The vigour and harshness in the exclusion of critical voices continues to irritate and can hardly be explained by mere facts. It should be possible to discuss opinions, facts and their interpretation. Why is this not possible in the Corona crisis? It seems as if, beyond politics and rationality, another motivation is at work.
PAUL SCHREYER, 11. April 2021, 0 Kommentare
Note: This article ist also available in German.
A year ago, at the beginning of the crisis, it was easy to argue that most politicians and journalists were honestly warning about the viral threat and were actually concerned about the stability of the healthcare system. However, with the rigorous and permanent blocking and defaming of all critics, this justification became brittle. After all, why was and is it not possible to talk to each other? Where does the absolute will to avoid controversial debate and the strict refusal to question existing assumptions come from? Why, in one word, the implacability?
The frustration about this has been great for a long time. There have been many explanation attempts, including appeals to journalists to report in a more diverse way and to listen to and give air time to those experts who disagree with the government’s line. However, the appeals go unheeded – practically nothing changes.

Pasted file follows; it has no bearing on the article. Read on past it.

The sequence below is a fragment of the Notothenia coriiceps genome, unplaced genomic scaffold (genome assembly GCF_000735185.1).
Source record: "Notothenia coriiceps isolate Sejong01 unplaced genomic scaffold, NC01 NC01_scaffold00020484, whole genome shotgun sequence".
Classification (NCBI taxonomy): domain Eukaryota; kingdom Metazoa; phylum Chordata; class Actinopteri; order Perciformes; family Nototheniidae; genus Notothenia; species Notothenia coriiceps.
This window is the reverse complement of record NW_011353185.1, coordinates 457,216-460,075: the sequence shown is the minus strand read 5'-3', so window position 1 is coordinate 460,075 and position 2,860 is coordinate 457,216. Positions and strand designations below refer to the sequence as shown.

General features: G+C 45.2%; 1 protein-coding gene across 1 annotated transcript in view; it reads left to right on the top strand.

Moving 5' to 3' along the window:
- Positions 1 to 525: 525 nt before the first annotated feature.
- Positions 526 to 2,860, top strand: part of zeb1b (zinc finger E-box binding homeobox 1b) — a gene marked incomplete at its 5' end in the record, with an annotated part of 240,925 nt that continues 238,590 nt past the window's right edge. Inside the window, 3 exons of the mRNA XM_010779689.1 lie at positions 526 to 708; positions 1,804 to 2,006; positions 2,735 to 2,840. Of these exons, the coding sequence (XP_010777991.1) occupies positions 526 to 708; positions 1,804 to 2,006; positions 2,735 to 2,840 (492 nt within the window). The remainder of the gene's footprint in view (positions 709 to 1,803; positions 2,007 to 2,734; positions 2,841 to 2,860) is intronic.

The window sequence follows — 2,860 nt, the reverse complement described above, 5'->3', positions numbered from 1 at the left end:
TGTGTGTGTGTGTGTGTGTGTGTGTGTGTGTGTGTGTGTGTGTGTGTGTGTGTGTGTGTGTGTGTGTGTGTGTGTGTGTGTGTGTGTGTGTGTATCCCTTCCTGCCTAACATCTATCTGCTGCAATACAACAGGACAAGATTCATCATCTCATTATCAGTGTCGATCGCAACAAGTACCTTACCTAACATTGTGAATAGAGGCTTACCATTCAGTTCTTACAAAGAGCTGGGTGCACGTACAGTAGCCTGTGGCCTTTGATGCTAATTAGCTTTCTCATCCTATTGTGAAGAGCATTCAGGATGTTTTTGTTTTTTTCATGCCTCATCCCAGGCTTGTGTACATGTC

Some say it’s because of a too close proximity to the government, others point to a socially very homogeneous journalistic field, i.e., a strong similarity of most journalists in origin, milieu and political views. There is good evidence for both. Even before the Corona crisis, author Marcus Klöckner pointed out in his 2019 book „Sabotierte Wirklichkeit“ (Sabotaged Reality) that criticism of the media must go beyond these arguments and not ignore real power struggles:
“It’s about the dominance in the creation of reality by the media. It would be naive to assume that cleanly presented solutions could change anything. As written at the beginning: From the point of view of the dominant actors, there isn’t even a problem – except that there are these ‘whackos’. There it is, the social struggle. And this struggle is being pursued with great ferocity. (…) Let’s not fool ourselves: The decision-makers in the media are well aware of the situation.